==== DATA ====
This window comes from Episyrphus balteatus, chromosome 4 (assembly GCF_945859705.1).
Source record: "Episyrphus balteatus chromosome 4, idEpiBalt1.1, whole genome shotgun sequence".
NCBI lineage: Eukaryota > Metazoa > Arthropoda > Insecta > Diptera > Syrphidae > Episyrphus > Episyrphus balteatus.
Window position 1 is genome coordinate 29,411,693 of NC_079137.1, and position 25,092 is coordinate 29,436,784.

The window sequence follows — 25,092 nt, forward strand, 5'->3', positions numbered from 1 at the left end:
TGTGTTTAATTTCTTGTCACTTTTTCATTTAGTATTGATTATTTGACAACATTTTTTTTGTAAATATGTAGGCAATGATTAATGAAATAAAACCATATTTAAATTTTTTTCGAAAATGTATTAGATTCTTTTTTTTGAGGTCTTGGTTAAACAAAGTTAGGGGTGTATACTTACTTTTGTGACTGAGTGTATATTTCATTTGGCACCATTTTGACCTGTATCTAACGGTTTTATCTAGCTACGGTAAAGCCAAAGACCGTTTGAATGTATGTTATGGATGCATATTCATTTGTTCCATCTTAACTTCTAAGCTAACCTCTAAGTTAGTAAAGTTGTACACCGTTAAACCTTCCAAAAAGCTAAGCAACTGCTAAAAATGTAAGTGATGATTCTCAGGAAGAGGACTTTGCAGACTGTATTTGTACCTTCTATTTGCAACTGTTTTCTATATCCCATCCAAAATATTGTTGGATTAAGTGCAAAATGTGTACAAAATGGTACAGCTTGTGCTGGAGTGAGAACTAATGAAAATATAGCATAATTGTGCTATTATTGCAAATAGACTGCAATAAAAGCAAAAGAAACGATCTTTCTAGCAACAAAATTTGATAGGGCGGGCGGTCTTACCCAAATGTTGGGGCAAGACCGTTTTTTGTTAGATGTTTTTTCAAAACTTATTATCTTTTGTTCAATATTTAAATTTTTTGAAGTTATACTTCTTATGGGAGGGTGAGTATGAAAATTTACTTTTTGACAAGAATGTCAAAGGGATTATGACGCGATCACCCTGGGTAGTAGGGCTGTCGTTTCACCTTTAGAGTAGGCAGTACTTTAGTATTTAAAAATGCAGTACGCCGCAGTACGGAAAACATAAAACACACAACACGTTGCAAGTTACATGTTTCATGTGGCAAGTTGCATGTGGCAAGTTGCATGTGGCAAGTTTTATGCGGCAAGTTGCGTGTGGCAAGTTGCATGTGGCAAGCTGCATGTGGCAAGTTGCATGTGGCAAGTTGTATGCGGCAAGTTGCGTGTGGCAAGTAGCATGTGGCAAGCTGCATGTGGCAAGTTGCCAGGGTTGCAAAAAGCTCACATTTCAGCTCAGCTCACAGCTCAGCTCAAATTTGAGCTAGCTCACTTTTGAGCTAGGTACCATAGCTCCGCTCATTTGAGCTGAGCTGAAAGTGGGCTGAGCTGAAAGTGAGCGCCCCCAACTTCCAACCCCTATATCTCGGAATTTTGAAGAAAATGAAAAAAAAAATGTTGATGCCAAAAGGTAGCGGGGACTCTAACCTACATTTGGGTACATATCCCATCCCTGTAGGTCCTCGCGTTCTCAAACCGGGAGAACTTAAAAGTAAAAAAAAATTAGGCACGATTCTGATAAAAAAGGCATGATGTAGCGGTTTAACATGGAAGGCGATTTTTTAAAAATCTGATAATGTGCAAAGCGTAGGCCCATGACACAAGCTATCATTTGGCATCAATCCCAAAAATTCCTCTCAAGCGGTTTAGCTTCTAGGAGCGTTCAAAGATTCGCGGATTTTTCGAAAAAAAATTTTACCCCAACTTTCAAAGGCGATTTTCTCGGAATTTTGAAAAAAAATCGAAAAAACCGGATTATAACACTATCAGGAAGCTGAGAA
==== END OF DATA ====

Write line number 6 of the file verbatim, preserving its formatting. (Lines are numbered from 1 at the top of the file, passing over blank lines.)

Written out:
TGTGTTTAATTTCTTGTCACTTTTTCATTTAGTATTGATTATTTGACAACATTTTTTTTGTAAATATGTAGGCAATGATTAATGAAATAAAACCATATTTAAATTTTTTTCGAAAATGTATTAGATTCTTTTTTTTGAGGTCTTGGTTAAACAAAGTTAGGGGTGTATACTTACTTTTGTGACTGAGTGTATATTTCATTTGGCACCATTTTGACCTGTATCTAACGGTTTTATCTAGCTACGGTAAAGCCAAAGACCGTTTGAATGTATGTTATGGATGCATATTCATTTGTTCCATCTTAACTTCTAAGCTAACCTCTAAGTTAGTAAAGTTGTACACCGTTAAACCTTCCAAAAAGCTAAGCAACTGCTAAAAATGTAAGTGATGATTCTCAGGAAGAGGACTTTGCAGACTGTATTTGTACCTTCTATTTGCAACTGTTTTCTATATCCCATCCAAAATATTGTTGGATTAAGTGCAAAATGTGTACAAAATGGTACAGCTTGTGCTGGAGTGAGAACTAATGAAAATATAGCATAATTGTGCTATTATTGCAAATAGACTGCAATAAAAGCAAAAGAAACGATCTTTCTAGCAACAAAATTTGATAGGGCGGGCGGTCTTACCCAAATGTTGGGGCAAGACCGTTTTTTGTTAGATGTTTTTTCAAAACTTATTATCTTTTGTTCAATATTTAAATTTTTTGAAGTTATACTTCTTATGGGAGGGTGAGTATGAAAATTTACTTTTTGACAAGAATGTCAAAGGGATTATGACGCGATCACCCTGGGTAGTAGGGCTGTCGTTTCACCTTTAGAGTAGGCAGTACTTTAGTATTTAAAAATGCAGTACGCCGCAGTACGGAAAACATAAAACACACAACACGTTGCAAGTTACATGTTTCATGTGGCAAGTTGCATGTGGCAAGTTGCATGTGGCAAGTTTTATGCGGCAAGTTGCGTGTGGCAAGTTGCATGTGGCAAGCTGCATGTGGCAAGTTGCATGTGGCAAGTTGTATGCGGCAAGTTGCGTGTGGCAAGTAGCATGTGGCAAGCTGCATGTGGCAAGTTGCCAGGGTTGCAAAAAGCTCACATTTCAGCTCAGCTCACAGCTCAGCTCAAATTTGAGCTAGCTCACTTTTGAGCTAGGTACCATAGCTCCGCTCATTTGAGCTGAGCTGAAAGTGGGCTGAGCTGAAAGTGAGCGCCCCCAACTTCCAACCCCTATATCTCGGAATTTTGAAGAAAATGAAAAAAAAAATGTTGATGCCAAAAGGTAGCGGGGACTCTAACCTACATTTGGGTACATATCCCATCCCTGTAGGTCCTCGCGTTCTCAAACCGGGAGAACTTAAAAGTAAAAAAAAATTAGGCACGATTCTGATAAAAAAGGCATGATGTAGCGGTTTAACATGGAAGGCGATTTTTTAAAAATCTGATAATGTGCAAAGCGTAGGCCCATGACACAAGCTATCATTTGGCATCAATCCCAAAAATTCCTCTCAAGCGGTTTAGCTTCTAGGAGCGTTCAAAGATTCGCGGATTTTTCGAAAAAAAATTTTACCCCAACTTTCAAAGGCGATTTTCTCGGAATTTTGAAAAAAAATCGAAAAAACCGGATTATAACACTATCAGGAAGCTGAGAA